Here, there are clubs for everything from swimming to cars. And now there's a club for medical marijuana use.

In this retirement community of more than 9,000, the club has about a hundred regulars.

Renee Lee is its president, and a kind of pot guidance counselor.

"We caution, especially the seniors, to stay away from edibles, and really start slow," Lee said. "We start with low dosage, we start in the early evening, telling them not to drive, not to mix alcohol. There's a lot of cautions, a lot of education that goes along with it."

But for some in the over-65 crowd, lingering stereotypes -- and stigmas from another time -- are hard to overcome.

Petersen asked, "Why do you think seniors are resistant to this, as opposed to twenty-somethings and thirty-somethings, who don't seem to pay any attention to the stigma at all?"

"Probably the 1960s!" laughed Stiles.

Our nation's pot paranoia actually dates to the 1930s. (Remember "Reefer Madness"?) Then, during the Nixon Administration, the federal government classified it as a so-called "Schedule One" drug -- the category that includes heroin and cocaine.

"It was publicity by the federal government and by state governments [about] how terrible it was, and what it could do to you," Kerry said.

"But will you change minds if more and more seniors become comfortable with this?" asked Petersen. "Do you think that's going to force government to change its mind, the federal government?"

"We certainly hope so. I don't know if it'll be in my lifetime!" Kerry laughed.

Keep in mind that, even today, pot is still illegal under federal law.

But in Colorado, the first state to sell marijuana for recreational use, its governor -- who once opposed legalizing recreational marijuana -- says he now sees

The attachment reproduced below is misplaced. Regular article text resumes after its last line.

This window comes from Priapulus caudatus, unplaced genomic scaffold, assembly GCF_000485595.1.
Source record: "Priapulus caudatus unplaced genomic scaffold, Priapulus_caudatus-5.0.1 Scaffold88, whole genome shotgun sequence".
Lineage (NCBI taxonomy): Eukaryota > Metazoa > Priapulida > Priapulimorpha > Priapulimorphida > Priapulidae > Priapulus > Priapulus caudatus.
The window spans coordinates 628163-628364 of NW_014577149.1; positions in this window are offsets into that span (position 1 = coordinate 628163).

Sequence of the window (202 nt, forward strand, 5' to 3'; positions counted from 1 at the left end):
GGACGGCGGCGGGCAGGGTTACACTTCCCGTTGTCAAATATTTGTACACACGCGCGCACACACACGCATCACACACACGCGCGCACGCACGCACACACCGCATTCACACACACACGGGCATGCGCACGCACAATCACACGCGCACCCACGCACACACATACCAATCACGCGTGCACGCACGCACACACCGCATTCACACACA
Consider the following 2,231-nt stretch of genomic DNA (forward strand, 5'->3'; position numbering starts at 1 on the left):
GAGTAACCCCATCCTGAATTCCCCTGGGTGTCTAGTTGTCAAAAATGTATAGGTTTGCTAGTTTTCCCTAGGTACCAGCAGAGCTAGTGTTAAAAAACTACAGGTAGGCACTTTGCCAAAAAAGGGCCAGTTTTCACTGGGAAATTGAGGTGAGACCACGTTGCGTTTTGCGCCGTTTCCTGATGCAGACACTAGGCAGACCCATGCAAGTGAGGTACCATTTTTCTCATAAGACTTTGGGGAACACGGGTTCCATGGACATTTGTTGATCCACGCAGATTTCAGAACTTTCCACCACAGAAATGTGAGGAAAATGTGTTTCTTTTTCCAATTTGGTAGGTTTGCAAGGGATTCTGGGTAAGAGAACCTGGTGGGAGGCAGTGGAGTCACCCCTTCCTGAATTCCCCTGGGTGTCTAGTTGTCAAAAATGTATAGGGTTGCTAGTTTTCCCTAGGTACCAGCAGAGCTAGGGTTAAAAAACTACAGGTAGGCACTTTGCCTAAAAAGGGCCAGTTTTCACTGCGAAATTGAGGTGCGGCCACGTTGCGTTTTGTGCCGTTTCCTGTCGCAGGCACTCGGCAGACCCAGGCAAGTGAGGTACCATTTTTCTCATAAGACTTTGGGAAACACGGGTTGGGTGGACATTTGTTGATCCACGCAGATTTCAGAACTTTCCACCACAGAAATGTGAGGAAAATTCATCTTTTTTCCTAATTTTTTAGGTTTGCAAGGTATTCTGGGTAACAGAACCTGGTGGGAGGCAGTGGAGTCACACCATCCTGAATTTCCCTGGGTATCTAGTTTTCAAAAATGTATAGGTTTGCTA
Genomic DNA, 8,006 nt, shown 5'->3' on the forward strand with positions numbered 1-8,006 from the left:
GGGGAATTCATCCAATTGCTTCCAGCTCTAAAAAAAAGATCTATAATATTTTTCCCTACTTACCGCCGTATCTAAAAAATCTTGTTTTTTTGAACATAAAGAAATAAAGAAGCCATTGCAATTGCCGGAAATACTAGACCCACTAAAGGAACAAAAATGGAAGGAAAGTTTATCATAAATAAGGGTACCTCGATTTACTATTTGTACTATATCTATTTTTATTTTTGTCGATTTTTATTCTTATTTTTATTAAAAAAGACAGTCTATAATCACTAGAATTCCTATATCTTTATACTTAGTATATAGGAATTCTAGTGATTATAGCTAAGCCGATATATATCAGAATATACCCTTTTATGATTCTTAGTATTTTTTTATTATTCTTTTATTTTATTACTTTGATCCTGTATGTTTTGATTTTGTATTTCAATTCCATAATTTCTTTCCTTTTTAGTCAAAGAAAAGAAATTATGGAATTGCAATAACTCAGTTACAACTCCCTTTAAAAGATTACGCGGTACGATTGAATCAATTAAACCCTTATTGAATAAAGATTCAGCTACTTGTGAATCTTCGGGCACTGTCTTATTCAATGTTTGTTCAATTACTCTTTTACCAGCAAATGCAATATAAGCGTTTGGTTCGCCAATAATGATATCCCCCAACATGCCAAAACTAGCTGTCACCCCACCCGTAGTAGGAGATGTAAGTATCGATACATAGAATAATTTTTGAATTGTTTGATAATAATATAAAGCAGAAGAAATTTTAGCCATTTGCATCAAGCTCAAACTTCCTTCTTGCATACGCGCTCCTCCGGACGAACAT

But in Colorado, the first state to sell marijuana for recreational use, Governor John Hickenlooper, who initially opposed legalization, now says he sees how it can work for those over-65.

"For seniors that want to, kind of, relax and don't want to use alcohol, this is a choice maybe that they will embrace more than others," Hickenlooper said. "

And THAT could tip the balance this fall when states across the country vote on legalizing marijuana. You can expect to see proposals to legalize marijuana on ballots nationwide (including in Florida, Maine and Nevada).

And as more and more seniors embrace medical marijuana, that could make a difference at the polls.

"How does that impact the perception, 'cause seniors seem to be people who vote more often and have some influence. Is it gonna have some effect?" asked Petersen.

"Well, that's an interesting point, and I think you're probably right," said Hickenlooper. "The perception against legalizing marijuana [was], you know, historically in this state when we passed it, seniors were probably the most adamant against it. And if more are using it, then that probably is going to change.

"And probably it won't just be in Colorado. It will probably change across the country."

This fall California, the first state to legalize medical marijuana, may vote to approve pot for recreational use, making it even easier for pro-pot folks like Sue Taylor to get access to the drug they now consider a vital weapon in their battle against the aches and pains of aging.

"Seniors don't want to get high; they want to get well," Taylor said. "And the cannabis helps."